- Since the U.S. siege of the Capitol, some lawmakers have said Trump should be barred from future office.
- The 14th Amendment may be the last chance legislators have to achieve this goal.
- Legal scholars, however, disagree on how the bill can be applied at all in Trump’s case.
- Visit the Insider business section for more stories.
In the wake of the siege of the Capitol, some U.S. lawmakers have called on President Donald Trump and some of their congressional colleagues to be removed from office or prevented from ever holding office again in the future – and they can invoke the 14th Amendment to do so.
The 14th Amendment was passed in 1868 and is best known for granting citizenship rights and equal protection under the law to anyone born or naturalized in the United States, including black people and those who were formerly slaves.
The amendment repealed the decision of the Supreme Court of 1857 Scott turned against Sandford, who believed that people of African descent could not be American citizens.
However, a section of the amendment prevents anyone from holding office who has previously taken an oath to the Constitution and has “engaged in rebellion or revolt” against the United States.
Originally designed to prevent Confederates from serving as public office, it could now prevent Trump from running again.
The intention at the time was to influence the government in the south by preventing Confederates from serving in public office after the Civil War. “The idea was that officials in the United States would not be people who were treacherous to the United States,” Doron Kalir, a professor at Cleveland-Marshall College of Law, told Insider.
Here is the full text of Paragraph 3 of the 14th amendment:
“No person shall be a senator or a representative in Congress, or elect a president or vice president, or hold office, civil or military in the United States or in any state which, after taking an oath, is a member of Congress or an officer The United States or as a member of any state legislature or as an executive or judicial officer of any State in support of the United States Constitution shall have rebelled or revolted against the same or given assistance or consolation to enemies thereof. a vote of two-thirds of each house removes such a handicap. “
There are differing opinions among legal scholars as to whether the change could actually be used in Trump’s case, and if so, how exactly it would play out.
How it could be used against Trump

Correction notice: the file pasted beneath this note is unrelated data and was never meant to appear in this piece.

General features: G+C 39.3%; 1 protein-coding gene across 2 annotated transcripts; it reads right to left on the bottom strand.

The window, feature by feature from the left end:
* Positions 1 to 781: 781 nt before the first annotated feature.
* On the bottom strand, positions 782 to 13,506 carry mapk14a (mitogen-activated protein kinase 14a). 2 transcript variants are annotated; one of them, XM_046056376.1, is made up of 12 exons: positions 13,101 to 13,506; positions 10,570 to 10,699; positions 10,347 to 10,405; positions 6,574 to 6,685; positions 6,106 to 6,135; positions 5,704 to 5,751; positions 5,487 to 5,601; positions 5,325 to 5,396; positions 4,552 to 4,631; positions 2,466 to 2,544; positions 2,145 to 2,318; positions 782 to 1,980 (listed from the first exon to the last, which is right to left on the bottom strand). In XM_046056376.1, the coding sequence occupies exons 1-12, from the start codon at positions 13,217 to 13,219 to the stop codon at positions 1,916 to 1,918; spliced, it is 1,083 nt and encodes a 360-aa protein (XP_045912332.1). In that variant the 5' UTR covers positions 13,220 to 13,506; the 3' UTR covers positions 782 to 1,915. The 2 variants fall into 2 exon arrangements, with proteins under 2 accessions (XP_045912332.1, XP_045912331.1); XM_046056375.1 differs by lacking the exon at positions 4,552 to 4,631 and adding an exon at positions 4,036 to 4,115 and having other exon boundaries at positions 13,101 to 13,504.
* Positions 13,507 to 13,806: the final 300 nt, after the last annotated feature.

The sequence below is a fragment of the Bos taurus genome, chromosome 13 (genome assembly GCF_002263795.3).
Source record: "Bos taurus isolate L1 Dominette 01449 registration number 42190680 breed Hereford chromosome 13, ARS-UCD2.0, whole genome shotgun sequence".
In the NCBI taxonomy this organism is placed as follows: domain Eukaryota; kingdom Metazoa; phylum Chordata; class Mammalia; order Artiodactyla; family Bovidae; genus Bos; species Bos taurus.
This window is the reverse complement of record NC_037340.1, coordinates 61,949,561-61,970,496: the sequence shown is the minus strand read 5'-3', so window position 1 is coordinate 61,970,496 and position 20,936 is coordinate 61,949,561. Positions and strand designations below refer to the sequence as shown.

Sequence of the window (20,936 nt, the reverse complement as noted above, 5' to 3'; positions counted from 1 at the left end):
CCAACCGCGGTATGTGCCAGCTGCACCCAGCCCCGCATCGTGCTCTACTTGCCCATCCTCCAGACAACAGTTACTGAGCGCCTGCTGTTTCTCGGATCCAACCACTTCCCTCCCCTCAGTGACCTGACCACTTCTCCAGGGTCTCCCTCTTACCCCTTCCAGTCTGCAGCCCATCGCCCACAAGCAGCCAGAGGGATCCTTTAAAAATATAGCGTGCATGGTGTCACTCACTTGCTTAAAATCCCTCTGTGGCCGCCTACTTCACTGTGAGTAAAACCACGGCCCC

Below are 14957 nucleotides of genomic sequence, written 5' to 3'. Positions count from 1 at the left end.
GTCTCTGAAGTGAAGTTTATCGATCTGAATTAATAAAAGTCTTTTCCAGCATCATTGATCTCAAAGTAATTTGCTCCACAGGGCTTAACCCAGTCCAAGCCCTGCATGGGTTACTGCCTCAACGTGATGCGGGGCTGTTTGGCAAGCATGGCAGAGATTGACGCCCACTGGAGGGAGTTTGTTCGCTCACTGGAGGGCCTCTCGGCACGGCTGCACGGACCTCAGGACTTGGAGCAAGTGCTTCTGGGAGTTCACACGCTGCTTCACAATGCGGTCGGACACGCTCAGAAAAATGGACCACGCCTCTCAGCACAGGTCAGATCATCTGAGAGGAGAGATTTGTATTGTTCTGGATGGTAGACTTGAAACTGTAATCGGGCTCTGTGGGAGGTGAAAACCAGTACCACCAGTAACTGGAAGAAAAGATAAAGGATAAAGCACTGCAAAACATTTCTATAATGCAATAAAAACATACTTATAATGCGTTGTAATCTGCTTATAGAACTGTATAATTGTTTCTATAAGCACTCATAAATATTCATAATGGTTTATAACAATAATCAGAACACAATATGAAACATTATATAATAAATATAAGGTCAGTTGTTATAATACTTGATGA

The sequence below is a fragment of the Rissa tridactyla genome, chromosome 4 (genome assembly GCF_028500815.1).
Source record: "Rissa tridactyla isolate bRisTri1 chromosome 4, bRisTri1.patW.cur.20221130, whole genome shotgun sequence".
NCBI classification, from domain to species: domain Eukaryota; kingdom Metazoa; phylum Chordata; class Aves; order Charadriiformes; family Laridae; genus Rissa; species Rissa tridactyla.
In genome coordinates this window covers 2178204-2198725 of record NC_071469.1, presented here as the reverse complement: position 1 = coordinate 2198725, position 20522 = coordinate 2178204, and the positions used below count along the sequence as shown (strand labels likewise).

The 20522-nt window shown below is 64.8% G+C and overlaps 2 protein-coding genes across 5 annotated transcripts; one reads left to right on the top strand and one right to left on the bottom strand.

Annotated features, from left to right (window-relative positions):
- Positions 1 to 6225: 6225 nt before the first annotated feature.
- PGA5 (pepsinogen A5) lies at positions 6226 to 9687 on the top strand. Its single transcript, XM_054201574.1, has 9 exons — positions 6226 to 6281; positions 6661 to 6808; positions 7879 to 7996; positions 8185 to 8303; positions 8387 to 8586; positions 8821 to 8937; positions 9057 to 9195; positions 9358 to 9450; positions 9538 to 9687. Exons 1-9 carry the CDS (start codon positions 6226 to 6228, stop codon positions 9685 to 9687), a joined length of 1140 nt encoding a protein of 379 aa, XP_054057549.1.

One uncertainty is whether the text can be applied to the presidency. While it enumerates senators, representatives and voters as positions from which a person can be excluded, the presidency is not explicitly named.
“I’m not at all sure that this applies to the President of the United States,” Kalir told Insider, adding that it is unlikely that the authors would have named these offices, but not the presidency itself, if they intended to that should apply.
More likely, he said, the section is intended to apply to senators and offices below it.
There is also uncertainty about exactly what the process would be to invoke the amendment to remove someone from office.
“It is not clear who is to decide whether the person has committed rebellion or rebellion against the United States,” Kalir said.
Some legal scholars believe that Congress itself can make this call and that they can prevent anyone from holding office by simply passing a law by simple majority in both chambers. Under this scenario, the process would be relatively simple, as Democrats currently have majorities in both the Senate and the House.
But Kalir said that logic directly contradicts another section of the Constitution that effectively blocks Congress from acting as a court.
Therefore, some scholars do not believe that Congress alone can use the 14th Amendment to ban anyone, like Trump, from holding office. Instead, the process is likely to require litigation beyond the law.
Federal prosecutors are investigating Trump’s role by inciting the revolt against the Capitol, which in theory could lead to him being convicted in a court of law.
Such a conviction could give Congress the authority needed to then pass a law preventing Trump from holding office on the condition that he has “engaged in revolt or revolt,” as the 14th Amendment says.
The amendment was invoked once in more than a century to prevent anyone from holding office
There is some historical precedent, as the change has been used to prevent someone from office, but only once in more than a century.
In 1919, Congress used the 14th Amendment to prevent Victor Berger, a Wisconsin socialist and elected official, from joining the House because he was actively opposed to the United States entering World War I.
In that case, a special committee was convened and concluded that Berger was unfit for office. He was then barred by simple majority in the Senate and House. Because of this, some believe that the kingdom’s precedent only shows that a simple majority is needed.
But the congress, which prevents anyone from participating in its own body, is remarkably different, Kalir said.
“To think that the US Congress could prevent anyone from becoming President of the United States other than through accusation is big – it’s a big legal leap.”
Berger’s case was also 102 years ago, and this section has not been used since.
Kalir says that if it was invoked today, it could be challenged in court and ultimately take years to play out.
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